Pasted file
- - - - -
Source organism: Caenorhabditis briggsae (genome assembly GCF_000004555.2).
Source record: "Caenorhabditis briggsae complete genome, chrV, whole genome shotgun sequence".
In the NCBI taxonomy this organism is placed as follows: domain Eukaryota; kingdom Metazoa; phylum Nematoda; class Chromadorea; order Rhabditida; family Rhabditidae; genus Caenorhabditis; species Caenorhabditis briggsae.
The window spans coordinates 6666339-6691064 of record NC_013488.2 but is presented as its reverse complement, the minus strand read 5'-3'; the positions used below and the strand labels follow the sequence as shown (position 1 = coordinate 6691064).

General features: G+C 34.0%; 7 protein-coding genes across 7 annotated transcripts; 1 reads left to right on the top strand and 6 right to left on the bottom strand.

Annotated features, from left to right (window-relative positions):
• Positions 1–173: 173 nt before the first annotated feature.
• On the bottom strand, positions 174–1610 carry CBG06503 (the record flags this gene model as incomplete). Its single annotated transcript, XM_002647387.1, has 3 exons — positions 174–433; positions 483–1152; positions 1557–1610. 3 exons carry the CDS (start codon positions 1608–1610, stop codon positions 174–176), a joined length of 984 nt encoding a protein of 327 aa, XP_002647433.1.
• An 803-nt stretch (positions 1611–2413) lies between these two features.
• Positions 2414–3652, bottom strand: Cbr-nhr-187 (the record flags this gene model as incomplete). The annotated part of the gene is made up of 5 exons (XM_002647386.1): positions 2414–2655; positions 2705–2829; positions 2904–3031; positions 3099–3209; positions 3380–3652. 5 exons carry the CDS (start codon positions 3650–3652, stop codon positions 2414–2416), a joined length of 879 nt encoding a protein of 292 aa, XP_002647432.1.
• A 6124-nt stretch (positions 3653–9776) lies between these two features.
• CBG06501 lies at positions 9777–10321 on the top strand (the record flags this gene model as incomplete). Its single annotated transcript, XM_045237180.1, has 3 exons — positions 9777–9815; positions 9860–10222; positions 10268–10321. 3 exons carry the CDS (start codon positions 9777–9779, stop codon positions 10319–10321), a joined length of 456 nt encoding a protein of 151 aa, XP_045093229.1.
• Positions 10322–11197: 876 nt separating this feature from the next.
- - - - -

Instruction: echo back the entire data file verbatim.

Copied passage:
Source organism: Caenorhabditis briggsae (genome assembly GCF_000004555.2).
Source record: "Caenorhabditis briggsae complete genome, chrV, whole genome shotgun sequence".
In the NCBI taxonomy this organism is placed as follows: domain Eukaryota; kingdom Metazoa; phylum Nematoda; class Chromadorea; order Rhabditida; family Rhabditidae; genus Caenorhabditis; species Caenorhabditis briggsae.
The window spans coordinates 6666339-6691064 of record NC_013488.2 but is presented as its reverse complement, the minus strand read 5'-3'; the positions used below and the strand labels follow the sequence as shown (position 1 = coordinate 6691064).

General features: G+C 34.0%; 7 protein-coding genes across 7 annotated transcripts; 1 reads left to right on the top strand and 6 right to left on the bottom strand.

Annotated features, from left to right (window-relative positions):
• Positions 1–173: 173 nt before the first annotated feature.
• On the bottom strand, positions 174–1610 carry CBG06503 (the record flags this gene model as incomplete). Its single annotated transcript, XM_002647387.1, has 3 exons — positions 174–433; positions 483–1152; positions 1557–1610. 3 exons carry the CDS (start codon positions 1608–1610, stop codon positions 174–176), a joined length of 984 nt encoding a protein of 327 aa, XP_002647433.1.
• An 803-nt stretch (positions 1611–2413) lies between these two features.
• Positions 2414–3652, bottom strand: Cbr-nhr-187 (the record flags this gene model as incomplete). The annotated part of the gene is made up of 5 exons (XM_002647386.1): positions 2414–2655; positions 2705–2829; positions 2904–3031; positions 3099–3209; positions 3380–3652. 5 exons carry the CDS (start codon positions 3650–3652, stop codon positions 2414–2416), a joined length of 879 nt encoding a protein of 292 aa, XP_002647432.1.
• A 6124-nt stretch (positions 3653–9776) lies between these two features.
• CBG06501 lies at positions 9777–10321 on the top strand (the record flags this gene model as incomplete). Its single annotated transcript, XM_045237180.1, has 3 exons — positions 9777–9815; positions 9860–10222; positions 10268–10321. 3 exons carry the CDS (start codon positions 9777–9779, stop codon positions 10319–10321), a joined length of 456 nt encoding a protein of 151 aa, XP_045093229.1.
• Positions 10322–11197: 876 nt separating this feature from the next.